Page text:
Barbeque Nation

My dad’s birthday is July 12th. And this year it was a Tuesday. We’d made the Barbeque Nation plan because it is mid-way between home and work. That way, I could see the folks for dinner straight from work.

My grandmum loves eating out. But she rarely does. She prefers playing the adarsh naari and devoted patni because my grand-dad is very picky when he comes to food. Besides, he doesn’t (can’t) really eat out anymore. But this time, we told my grandmum only o Monday night that we had a dinner plan for Tuesday. She resisted at first (her usual thing). We then told her that she’d *have to* come because we’d booked a table for four and it was a buffet kind of set up. They’d charge us for four people anyway. Obviously, we lied. She bought it.

Turns out she was wearing her favourite saree to dinner on Tuesday. And she even ate twice the amount she usually eats. AND ordered herself a mocktail. Heh. She’s really adorable, like that.

I’ve been to Barbeque Nation a couple of times before. Way back in 2007 and 2009. 2007 in Bombay, when it was the newest and coolest thing around. And then, when I was home for the summer in 2009.

There’s something I like about the place. And quite a lot I don’t. I’ll talk about the part I like first.

You sit down at a table. It has a ceramic tile at the center. A waiter comes up, plugs the tile right off and sets in there a little grill, complete with burning charcoal and all. And then, he brings along a variety of kebabs on skewers. For vegetarians, you get mushrooms and potatoes and paneer and mixed veggies (tomatoes, onions, green peppers) and baby corn. They come in a variety of marinades – tandoori, for one. They have a really spicy ‘Cajun’ style thing too… only, it’s let’s Cajun more everything Desi. The non-vegetarians get shrimp, fish, chicken and lamb. So that’s seekh kebabs, tandoori kababs, Achari kebabs, Pudina kebabs and a couple of more kinds.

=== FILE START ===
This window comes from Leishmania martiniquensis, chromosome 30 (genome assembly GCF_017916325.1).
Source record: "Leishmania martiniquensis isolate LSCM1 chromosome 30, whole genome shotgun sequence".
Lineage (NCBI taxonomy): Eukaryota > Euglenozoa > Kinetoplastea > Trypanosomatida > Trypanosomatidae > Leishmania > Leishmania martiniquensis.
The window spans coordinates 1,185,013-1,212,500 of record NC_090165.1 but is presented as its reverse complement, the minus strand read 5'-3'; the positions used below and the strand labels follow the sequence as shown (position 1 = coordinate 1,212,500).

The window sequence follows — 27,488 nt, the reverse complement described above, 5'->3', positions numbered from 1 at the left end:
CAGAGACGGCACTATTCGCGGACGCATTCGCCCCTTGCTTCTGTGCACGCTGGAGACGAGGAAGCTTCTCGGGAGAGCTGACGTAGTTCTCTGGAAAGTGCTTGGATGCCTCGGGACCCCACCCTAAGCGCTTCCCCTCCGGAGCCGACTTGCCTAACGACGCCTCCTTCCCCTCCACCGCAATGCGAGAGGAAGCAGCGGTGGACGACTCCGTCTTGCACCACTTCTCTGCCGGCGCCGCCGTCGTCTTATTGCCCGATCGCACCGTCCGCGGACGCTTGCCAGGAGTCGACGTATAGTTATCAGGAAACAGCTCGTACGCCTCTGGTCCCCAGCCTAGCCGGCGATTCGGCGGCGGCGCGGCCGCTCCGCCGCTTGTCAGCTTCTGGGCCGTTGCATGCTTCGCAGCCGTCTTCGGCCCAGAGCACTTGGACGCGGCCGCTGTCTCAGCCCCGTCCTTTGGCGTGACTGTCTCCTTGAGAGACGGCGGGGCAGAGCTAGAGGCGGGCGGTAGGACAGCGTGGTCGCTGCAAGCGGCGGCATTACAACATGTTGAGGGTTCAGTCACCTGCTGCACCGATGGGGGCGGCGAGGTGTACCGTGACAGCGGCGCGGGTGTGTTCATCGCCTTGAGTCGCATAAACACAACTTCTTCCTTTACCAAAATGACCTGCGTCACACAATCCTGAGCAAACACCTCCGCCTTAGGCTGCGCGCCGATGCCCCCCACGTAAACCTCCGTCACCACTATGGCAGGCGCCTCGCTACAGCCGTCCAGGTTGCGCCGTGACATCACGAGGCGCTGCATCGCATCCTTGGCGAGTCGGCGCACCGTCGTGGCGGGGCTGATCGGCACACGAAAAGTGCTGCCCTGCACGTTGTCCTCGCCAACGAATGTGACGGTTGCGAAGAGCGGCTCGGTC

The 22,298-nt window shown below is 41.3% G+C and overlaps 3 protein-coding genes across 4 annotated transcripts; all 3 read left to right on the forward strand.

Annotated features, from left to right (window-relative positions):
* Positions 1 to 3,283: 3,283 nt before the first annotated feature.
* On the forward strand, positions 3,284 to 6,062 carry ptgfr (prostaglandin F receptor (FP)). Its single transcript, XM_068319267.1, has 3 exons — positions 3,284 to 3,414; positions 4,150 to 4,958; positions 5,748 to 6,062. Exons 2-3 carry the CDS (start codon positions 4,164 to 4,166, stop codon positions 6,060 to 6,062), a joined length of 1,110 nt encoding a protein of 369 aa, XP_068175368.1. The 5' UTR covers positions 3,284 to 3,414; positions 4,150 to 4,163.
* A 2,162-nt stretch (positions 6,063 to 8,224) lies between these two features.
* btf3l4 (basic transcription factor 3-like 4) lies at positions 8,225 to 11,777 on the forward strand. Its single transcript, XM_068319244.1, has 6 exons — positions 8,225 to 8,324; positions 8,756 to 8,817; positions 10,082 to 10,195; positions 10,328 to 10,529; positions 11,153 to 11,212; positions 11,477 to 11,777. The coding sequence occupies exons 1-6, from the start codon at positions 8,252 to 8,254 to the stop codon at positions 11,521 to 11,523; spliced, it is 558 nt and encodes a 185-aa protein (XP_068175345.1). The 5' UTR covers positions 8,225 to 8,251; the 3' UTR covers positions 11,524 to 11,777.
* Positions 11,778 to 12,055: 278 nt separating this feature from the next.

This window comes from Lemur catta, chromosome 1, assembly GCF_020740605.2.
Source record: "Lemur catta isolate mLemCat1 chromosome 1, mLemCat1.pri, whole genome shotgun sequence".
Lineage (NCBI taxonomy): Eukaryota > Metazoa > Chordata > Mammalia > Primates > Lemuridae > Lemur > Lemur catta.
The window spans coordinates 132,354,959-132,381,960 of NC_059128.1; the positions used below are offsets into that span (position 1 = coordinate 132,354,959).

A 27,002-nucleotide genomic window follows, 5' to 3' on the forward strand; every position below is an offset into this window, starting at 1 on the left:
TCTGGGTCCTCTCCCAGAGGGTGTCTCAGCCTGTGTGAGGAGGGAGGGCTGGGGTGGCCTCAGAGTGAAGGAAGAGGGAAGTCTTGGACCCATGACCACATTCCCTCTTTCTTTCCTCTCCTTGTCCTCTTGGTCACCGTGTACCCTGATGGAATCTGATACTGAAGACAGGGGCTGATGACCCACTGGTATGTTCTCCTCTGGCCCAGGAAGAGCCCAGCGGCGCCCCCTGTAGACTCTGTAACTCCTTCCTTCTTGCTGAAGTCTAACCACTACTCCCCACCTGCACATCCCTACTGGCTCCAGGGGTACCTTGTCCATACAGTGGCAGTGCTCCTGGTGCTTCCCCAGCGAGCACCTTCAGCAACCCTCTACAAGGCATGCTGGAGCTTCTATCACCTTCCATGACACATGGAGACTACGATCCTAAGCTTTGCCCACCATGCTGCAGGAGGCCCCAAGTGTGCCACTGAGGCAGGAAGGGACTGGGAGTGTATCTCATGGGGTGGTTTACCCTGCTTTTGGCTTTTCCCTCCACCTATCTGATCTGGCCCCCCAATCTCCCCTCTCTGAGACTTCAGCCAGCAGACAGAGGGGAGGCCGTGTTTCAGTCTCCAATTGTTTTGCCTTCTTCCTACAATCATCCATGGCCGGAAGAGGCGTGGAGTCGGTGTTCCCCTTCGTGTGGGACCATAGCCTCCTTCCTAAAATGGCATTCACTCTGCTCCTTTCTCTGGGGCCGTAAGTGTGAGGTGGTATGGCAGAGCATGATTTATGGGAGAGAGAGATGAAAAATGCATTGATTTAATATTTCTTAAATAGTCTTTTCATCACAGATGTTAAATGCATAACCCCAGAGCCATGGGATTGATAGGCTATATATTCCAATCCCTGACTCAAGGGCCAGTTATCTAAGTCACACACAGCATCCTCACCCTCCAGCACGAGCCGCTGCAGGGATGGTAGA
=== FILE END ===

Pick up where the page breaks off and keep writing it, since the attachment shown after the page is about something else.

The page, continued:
The kebabs are pre-cooked. They are brought to the grill and set down just so that when you serve yourself some, they’re a tad charred and nice and hot. Besides, you know that lovely feeling you get from making kebabs at home on a winter night, right? That’s what they’re trying to get you to feel like. Too bad you’re in an over crowded restaurant. The kebabs come with a set of oils and a set of sauces. The oils: mustard, honey-lemon and one more I can’t seem to remember. And with them, come a little brush. So you can feel special and fancy and brush some oil on the tikkas while they sit on the grill. The sauces – a really yum mango-chilly chutney, a yogurt based chutney and salsa sauce (I don’t know why they serve ketchup based salse or why they serve salsa at all!) to go with the tikkas and kebabs.

The kebabs, of course, keep coming. For as long as you like. They also serve khasta bread with the kebabs, in a move to cleanse the palette between flavours. Good move. But not too many people get it, until you’ve actually explained it to them. And with service and managing staff like yours, really, you shouldn’t bother.

The kebabs are smaller than kebabs served if you were to order a la carte. But then, they’re unlimited. So they’re granted that.

This time around, they also got plain kebabs in for us: paneer, fish and chicken: marinated in yogurt, salt and lime, and cooked. And then, we were asked to pick from the masalas and oils below. They were brushed onto the kebabs and cooked for a few minutes. Look Ma! I made my own kebabs! No jokes, please.

There is a lemon based oil and one infused with basil. And the two masalas: one is garam masala based and the yellow one, my memory fails me.

The cocktails are hopeless. They’re not potent. They take too long to come. They have fancy names and interesting combinations. But they’re not worth the money. And definitely not worth the wait. And this I speak from both my experiences at the Barbeque Nation in Pune.

After the kebabs, we’re allowed to go to a buffet and pick some more to eat from. A couple of soups, some salads, vegetarian and non-vegetarian curries, raita and biryani. AWe can also order rotis at the table. I don’t like this part at all. The main course is almost unnecessary. My dad and I usually share a roti and some mutton curry because just. *grin* The kebabs are good enough. And some times, good meals *can* be an assortment of kebabs and a few drinks.

So yeah, the kebabs are worth going for. The experience, most definitely. You don’t get that kind of stuff in an Indian restaurant.

I’m not too sure how much they charge per person. But with cocktails and food, I think my Dad paid close to Rs 3500/-.

The ambience: Too crowded, too loud.

The service: Awful. I remember the Bombay location being far better.

The bar: Don’t. Please.

Nothing beats lighting up a grill at home and making kebabs on your own. But there are people who can’t or just don’t do that. So there’s Barbeque Nation. And there are times when you just what to make grandmothers feel like there’s still so much awesome stuff in the world that they need to experience.


3 thoughts on “Barbeque Nation

  1. CookyDoh

    It’s over-rated. And I’m lenient. I can’t go about trashing every fucking place I eat at. My grandmum was really awed by the whole deal though. 🙂

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